Marilyn Tavenner, the administrator of the Centers for Medicare and Medicaid Services, pauses while testifying on Capitol Hill on Tuesday, Oct. 29. (J. Scott Applewhite/AP)

Delayed once already, a critical function of the federal government’s new health insurance marketplace for small-businesses has been pushed back again.

Marilyn Tavenner, head of the Centers for Medicare and Medicaid Services, which is in charge of the federal exchange, revealed a revised timeline for the small-business exchange during a congressional hearing on Tuesday, stating that employers will not be able to actually enroll in plans online until the end of next month.

“Let me ask you specifically, will the SHOP Website for small businesses that was delayed be fully functional during November?” Rep. Lloyd Doggett (D-Tex.) asked Tavenner during the hearing before the House Ways and Means Committee.

“Yes, we will institute the SHOP component at the end of November,” Tavenner responded. She later added that the Spanish version of the federal exchange site, which was postponed at the same time as the small-business enrollment function, would be open “by the end of November,” too.

On Sept. 26, Health and Human Services officials first announced that, for the first month after the exchanges opened on Oct. 1, small-business owners hoping to enroll in new plans on the federal site would not be able to complete the process online. Instead, they would have to to mail or fax documents into the department for processing.

White House Press Secretary Jay Carney expanded on the details of the delay during a press briefing later that afternoon, specifying that small-business owners “will be able to apply for the tax credits beginning October 1st, and they will be able to enroll, if you will, for these programs beginning November 1st.”

CMS officials did not immediately respond to questions about the different timelines but pointed to a press release stating that the online enrollment function for the small-business exchange would be ready at some point in November — but not necessarily Nov. 1.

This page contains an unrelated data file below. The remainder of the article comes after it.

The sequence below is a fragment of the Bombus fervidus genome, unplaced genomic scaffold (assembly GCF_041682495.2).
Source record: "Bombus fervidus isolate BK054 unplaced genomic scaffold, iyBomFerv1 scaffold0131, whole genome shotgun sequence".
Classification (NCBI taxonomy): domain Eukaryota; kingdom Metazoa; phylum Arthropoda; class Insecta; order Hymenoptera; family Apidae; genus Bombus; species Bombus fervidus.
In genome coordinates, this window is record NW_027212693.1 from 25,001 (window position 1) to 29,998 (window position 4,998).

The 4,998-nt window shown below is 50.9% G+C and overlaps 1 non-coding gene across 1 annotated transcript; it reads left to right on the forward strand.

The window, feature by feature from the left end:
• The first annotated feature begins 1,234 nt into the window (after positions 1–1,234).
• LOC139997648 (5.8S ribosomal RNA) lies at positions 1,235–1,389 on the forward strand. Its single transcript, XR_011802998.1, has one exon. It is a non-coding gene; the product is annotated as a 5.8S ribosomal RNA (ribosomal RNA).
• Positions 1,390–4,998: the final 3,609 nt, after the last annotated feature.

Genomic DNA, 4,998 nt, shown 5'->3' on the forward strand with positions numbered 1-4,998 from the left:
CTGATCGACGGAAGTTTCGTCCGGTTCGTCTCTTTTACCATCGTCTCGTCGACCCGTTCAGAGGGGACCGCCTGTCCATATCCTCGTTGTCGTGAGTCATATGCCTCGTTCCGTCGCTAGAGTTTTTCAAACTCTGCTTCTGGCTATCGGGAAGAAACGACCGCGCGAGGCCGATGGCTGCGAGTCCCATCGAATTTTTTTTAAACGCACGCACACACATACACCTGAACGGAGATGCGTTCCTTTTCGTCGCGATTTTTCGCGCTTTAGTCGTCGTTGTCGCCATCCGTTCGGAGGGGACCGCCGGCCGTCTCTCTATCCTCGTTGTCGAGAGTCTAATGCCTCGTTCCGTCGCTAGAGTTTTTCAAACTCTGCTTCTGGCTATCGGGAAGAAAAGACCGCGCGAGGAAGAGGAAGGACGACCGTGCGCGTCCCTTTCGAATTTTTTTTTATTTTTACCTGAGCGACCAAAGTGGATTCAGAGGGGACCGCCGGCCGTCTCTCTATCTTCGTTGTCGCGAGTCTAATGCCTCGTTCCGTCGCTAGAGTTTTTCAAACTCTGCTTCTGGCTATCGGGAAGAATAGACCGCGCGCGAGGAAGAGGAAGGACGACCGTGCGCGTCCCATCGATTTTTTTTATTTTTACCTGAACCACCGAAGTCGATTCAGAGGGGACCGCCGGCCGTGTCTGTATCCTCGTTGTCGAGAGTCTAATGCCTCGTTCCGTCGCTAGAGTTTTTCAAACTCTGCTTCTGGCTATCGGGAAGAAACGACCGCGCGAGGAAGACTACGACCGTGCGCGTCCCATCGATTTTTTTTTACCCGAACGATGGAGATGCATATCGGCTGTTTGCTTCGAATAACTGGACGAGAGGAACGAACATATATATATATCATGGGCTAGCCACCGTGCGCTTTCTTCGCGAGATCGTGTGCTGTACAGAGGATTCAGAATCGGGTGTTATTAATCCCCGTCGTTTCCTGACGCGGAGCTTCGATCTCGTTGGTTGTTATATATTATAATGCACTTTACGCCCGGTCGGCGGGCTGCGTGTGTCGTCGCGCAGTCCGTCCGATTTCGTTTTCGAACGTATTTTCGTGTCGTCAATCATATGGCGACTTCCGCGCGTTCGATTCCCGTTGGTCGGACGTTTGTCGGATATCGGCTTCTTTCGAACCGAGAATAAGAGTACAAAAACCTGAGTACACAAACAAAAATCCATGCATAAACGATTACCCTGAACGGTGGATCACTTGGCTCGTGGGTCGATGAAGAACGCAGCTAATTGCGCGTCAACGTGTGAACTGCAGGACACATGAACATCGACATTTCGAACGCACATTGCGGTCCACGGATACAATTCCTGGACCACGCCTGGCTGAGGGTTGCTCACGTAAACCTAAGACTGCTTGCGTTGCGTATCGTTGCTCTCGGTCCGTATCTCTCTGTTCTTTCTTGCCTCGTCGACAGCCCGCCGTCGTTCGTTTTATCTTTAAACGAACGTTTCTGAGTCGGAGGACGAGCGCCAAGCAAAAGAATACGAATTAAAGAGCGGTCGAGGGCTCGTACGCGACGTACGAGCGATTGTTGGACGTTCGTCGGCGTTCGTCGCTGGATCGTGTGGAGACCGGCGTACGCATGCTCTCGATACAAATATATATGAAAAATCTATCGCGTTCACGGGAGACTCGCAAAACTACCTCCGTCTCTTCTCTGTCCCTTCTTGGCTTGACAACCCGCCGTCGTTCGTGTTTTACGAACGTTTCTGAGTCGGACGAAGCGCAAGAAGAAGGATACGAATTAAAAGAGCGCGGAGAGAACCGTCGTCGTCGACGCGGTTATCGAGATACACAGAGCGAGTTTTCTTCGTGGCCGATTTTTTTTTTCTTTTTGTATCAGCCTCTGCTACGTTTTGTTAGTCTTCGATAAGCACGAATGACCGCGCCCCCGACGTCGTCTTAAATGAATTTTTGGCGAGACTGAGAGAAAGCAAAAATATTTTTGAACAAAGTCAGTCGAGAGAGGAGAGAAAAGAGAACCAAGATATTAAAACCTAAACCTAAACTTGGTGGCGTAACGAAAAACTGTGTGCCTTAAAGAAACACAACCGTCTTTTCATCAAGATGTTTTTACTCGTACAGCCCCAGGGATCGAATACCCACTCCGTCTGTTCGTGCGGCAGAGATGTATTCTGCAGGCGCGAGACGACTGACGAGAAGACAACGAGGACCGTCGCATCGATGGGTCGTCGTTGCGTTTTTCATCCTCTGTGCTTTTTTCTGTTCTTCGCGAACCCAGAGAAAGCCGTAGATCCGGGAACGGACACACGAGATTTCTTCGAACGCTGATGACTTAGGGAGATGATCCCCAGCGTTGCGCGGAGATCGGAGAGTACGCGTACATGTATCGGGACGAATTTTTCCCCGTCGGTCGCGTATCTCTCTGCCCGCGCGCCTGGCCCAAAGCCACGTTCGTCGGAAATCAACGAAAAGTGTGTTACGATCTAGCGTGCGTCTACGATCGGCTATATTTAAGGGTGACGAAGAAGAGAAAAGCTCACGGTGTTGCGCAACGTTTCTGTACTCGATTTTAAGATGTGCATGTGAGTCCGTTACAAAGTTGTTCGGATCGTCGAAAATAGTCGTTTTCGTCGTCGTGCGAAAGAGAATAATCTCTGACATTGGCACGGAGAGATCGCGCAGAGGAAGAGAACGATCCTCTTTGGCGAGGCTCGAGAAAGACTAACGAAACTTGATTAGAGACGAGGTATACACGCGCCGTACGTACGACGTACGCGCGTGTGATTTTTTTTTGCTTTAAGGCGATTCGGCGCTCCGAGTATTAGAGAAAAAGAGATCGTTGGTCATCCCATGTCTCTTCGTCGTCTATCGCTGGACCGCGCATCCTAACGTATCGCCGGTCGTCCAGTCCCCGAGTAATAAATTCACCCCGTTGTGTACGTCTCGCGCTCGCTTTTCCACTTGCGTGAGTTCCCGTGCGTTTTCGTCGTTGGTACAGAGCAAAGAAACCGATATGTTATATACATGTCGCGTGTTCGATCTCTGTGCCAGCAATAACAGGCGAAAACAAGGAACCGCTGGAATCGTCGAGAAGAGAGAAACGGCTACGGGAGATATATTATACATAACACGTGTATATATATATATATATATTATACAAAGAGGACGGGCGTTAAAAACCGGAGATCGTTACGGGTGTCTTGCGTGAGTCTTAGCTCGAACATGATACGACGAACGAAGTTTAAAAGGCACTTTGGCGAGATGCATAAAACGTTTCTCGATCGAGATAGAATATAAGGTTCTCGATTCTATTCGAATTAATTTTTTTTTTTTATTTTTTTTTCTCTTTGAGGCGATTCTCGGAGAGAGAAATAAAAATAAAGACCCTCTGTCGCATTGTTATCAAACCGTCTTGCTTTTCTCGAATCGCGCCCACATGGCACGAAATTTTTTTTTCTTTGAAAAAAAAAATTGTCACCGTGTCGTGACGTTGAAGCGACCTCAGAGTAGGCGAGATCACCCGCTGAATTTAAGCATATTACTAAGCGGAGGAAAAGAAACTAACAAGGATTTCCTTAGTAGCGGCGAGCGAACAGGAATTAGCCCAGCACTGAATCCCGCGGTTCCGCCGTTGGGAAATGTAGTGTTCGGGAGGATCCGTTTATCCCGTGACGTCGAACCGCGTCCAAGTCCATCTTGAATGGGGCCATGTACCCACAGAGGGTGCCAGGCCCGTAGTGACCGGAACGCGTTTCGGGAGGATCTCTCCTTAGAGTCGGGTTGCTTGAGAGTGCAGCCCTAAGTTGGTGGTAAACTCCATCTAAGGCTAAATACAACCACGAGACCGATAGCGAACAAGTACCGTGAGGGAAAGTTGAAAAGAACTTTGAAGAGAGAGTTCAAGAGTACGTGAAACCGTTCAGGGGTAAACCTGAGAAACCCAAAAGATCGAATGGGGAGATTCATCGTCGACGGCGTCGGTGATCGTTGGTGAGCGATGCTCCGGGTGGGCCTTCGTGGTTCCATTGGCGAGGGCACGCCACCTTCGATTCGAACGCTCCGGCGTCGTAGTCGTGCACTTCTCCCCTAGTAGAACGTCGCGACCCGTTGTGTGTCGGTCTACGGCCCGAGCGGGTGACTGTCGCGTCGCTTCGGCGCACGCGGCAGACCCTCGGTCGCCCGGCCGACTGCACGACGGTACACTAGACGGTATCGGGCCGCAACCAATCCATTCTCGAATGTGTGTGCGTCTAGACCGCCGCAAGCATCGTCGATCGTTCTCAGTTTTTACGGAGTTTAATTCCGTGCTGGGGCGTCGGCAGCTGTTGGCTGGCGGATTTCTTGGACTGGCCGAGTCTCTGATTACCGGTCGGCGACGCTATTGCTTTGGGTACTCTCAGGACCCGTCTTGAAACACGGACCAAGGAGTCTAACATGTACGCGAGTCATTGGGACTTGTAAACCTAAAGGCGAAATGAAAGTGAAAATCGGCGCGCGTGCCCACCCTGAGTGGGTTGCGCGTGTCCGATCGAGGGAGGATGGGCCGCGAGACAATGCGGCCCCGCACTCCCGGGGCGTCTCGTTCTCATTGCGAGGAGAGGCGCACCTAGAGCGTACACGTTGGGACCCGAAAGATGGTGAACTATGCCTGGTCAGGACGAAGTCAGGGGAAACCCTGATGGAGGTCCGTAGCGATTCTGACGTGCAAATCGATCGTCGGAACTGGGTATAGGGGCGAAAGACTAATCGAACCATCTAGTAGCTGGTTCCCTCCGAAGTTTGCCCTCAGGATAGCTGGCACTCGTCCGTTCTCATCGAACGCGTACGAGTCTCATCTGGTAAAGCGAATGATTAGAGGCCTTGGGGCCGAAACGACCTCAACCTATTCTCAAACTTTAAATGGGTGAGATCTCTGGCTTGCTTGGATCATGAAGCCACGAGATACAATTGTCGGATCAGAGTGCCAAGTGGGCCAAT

This is the latest in a string of delays for business owners hoping to take advantage of the new online insurance exchanges, which were meant to help drive down health costs for both individuals and small firms.

“I’ve never seen a law implemented with so many delays, mistakes and problems,” House Small Business Committee Chairman Sam Graves (R-Mo.), wrote in an e-mail following the initial delay in the enrollment functions last month.

In April, Obama administration officials announced they would delay for a year one of the fundamental features on the small business portals. Originally, the exchanges were supposed to allow employers to offer an array of plans from which their workers could choose; however, for the first year, business owners on the federal site must pick one plan to cover their company.

Meanwhile, speaking about the delayed enrollment on Sept. 26, Carney reassured employers that coverage for plans purchased through the exchanges does not start until Jan. 1, giving them plenty of time to purchase plans even with the delay.

That start date is only for plans that are purchased before Dec. 15. Under CMS’s newly revealed timeline for the small-business site, employers would only have about two weeks to enroll in plans that take effect at the start of the year.

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